The UTAS CogNeuro Group – Cognitive Neuroscience, Biology and Behaviour
Our research focuses on the neural correlates of cognitive processes such as attention and memory, including the role of attention in fear and anxiety, substance use, and reading ability, and the effects of meditation, stress, psychoactive substances and cognitive training on cognitive and biological processes. We examine psychophysiological, hormonal, and genetic influences and measure brain activity (EEG/ERP) to examine specific cognitive processes and brain states.
- EEG / ERPs
- Neural mechanisms of attention
- Fear, anxiety, and extinction learning
- Substance use and cognition
- Cognitive enhancers and cognitive training
- Social and affective neuroscience
The Role of Attention in Fear and Anxiety
Anxiety-related conditions are associated with enhanced automatic attentional biases towards threat and reduced attentional control by prefrontal areas of the brain. We aim to investigate these mechanisms in phobic fear and anxiety and examine how they are affected by meditation and exposure-based interventions. This research has implications for online and virtual reality exposure interventions for anxiety-related conditions.
The Relationship Between Cannabidiol, Noradrenaline and Cortisol in PTSD
In this project, stress induction and fear conditioning paradigms are used to examine the relationship between stress hormones and naturally occurring endocannabinoids. This research has implications for understanding and improving treatments for PTSD.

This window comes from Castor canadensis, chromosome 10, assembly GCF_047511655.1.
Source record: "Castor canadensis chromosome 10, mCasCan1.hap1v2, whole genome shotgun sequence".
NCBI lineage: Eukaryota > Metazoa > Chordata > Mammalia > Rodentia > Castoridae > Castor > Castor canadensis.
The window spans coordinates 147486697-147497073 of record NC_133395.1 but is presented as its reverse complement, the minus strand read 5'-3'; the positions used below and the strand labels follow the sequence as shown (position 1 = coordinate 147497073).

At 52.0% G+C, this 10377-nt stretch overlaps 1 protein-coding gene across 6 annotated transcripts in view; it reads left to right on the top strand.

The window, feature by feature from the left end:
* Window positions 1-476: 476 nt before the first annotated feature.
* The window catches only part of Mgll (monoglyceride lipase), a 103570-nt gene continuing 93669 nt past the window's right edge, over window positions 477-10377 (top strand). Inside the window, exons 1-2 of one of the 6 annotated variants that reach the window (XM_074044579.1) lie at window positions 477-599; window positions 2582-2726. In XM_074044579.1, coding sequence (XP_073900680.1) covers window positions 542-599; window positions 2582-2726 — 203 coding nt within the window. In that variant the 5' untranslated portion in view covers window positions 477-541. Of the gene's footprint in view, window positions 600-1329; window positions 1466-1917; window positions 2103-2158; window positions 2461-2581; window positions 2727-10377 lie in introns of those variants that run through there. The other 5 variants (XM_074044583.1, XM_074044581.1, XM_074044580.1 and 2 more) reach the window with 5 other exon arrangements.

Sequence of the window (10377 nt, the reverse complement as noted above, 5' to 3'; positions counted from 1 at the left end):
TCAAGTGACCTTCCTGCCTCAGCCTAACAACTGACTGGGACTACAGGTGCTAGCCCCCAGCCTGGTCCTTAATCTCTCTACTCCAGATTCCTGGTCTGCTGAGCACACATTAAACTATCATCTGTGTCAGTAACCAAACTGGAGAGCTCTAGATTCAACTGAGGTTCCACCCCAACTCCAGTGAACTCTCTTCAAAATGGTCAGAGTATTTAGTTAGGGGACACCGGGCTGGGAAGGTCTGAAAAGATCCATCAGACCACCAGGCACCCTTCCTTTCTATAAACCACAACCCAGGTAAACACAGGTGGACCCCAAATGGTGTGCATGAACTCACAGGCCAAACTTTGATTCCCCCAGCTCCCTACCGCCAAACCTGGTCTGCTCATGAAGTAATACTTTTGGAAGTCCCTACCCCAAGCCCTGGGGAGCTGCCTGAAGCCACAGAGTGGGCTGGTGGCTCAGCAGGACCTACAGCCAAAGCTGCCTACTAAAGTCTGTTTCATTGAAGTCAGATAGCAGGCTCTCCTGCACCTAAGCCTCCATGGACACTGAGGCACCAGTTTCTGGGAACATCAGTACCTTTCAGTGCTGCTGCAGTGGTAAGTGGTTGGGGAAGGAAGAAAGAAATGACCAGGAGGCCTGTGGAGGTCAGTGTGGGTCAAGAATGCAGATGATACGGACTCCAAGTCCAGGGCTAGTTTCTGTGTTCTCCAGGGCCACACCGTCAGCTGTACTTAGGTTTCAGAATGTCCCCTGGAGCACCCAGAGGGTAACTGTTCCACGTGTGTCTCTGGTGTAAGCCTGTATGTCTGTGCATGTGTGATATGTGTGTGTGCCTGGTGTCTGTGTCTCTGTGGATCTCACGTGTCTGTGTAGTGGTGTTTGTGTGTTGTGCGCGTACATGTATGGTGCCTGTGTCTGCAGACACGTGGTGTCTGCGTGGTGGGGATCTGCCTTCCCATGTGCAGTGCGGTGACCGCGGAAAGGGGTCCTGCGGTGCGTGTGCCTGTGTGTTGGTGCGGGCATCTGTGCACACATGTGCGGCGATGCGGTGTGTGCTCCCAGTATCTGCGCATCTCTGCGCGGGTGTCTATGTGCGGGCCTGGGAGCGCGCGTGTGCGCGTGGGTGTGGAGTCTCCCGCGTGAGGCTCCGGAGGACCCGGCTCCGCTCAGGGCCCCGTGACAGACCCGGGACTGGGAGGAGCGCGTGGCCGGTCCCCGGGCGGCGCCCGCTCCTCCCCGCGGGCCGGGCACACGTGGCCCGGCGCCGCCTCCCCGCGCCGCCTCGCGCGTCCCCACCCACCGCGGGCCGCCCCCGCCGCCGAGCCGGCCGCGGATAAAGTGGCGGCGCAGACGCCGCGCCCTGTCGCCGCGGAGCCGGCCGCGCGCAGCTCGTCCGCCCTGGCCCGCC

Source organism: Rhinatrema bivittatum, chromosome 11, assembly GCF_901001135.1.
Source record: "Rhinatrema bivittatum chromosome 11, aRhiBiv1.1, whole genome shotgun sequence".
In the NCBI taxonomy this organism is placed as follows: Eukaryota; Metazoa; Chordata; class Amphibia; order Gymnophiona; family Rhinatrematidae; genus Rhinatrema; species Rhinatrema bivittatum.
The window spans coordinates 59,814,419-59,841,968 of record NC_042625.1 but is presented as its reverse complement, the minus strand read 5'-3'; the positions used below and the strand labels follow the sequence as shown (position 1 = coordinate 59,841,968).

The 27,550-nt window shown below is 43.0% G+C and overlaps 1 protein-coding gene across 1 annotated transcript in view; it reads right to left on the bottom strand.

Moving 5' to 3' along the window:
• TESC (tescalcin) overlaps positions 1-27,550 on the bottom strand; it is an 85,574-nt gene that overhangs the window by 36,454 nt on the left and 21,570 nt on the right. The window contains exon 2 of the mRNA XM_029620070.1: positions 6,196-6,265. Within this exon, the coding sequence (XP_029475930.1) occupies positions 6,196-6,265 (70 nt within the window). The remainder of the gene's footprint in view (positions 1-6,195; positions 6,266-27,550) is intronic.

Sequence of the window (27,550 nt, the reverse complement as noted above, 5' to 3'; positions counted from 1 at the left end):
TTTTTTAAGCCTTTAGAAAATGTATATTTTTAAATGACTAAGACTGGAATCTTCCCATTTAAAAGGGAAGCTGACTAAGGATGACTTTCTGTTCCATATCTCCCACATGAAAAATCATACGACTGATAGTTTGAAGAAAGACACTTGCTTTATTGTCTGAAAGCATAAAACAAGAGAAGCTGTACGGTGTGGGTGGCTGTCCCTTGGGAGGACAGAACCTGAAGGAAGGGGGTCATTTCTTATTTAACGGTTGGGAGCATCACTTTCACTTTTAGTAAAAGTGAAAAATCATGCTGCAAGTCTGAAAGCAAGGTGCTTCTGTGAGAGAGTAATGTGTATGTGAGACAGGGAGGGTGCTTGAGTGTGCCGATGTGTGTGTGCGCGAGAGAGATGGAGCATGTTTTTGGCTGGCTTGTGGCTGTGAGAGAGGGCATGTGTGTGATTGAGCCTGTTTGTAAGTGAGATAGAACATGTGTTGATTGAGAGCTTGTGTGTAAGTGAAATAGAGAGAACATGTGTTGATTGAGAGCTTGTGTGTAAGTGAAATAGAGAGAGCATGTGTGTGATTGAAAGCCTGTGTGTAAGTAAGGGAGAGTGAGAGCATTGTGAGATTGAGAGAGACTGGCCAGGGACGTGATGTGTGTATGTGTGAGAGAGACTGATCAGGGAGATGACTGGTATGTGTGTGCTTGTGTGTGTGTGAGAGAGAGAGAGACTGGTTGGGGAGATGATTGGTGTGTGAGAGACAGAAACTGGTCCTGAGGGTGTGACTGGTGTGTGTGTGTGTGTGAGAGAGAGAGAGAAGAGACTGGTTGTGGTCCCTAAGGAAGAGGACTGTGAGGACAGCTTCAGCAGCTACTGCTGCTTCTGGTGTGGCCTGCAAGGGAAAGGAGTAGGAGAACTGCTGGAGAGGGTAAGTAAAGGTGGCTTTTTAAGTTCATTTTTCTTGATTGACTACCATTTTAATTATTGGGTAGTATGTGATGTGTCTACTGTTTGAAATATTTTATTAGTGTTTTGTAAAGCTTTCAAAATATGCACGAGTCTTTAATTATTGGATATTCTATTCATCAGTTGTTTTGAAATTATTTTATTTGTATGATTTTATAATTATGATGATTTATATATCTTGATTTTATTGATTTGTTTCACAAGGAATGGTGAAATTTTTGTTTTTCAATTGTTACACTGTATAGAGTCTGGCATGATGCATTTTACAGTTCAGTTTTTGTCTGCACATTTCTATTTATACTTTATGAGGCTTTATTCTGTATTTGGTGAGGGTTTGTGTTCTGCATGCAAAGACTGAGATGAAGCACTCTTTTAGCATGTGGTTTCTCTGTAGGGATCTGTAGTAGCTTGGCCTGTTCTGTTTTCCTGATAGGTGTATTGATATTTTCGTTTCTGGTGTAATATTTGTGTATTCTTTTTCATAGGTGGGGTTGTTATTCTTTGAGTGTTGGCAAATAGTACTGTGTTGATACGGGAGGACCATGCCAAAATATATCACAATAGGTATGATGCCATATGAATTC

Cognitive Control and Attentional Biases in Heavy Drinkers: Neural mechanisms and Cognitive Training Interventions
Substance use is associated with differences in how we attend to information and inhibit our behaviour. In this project, we aim to uncover the role of neural mechanisms and determine whether these cognitive processes can be changed through cognitive training.
The effects of Mindfulness Meditation, Video Games, and Cognitive Training on Attention.
We aim to examine the effects of interventions such as meditation, video games and cognitive training interventions on the neural correlates of attentional processes such as alerting, orienting and cognitive control. This research has implications for dyslexia, ADHD, neuropsychological rehabilitation, and anxiety-related conditions.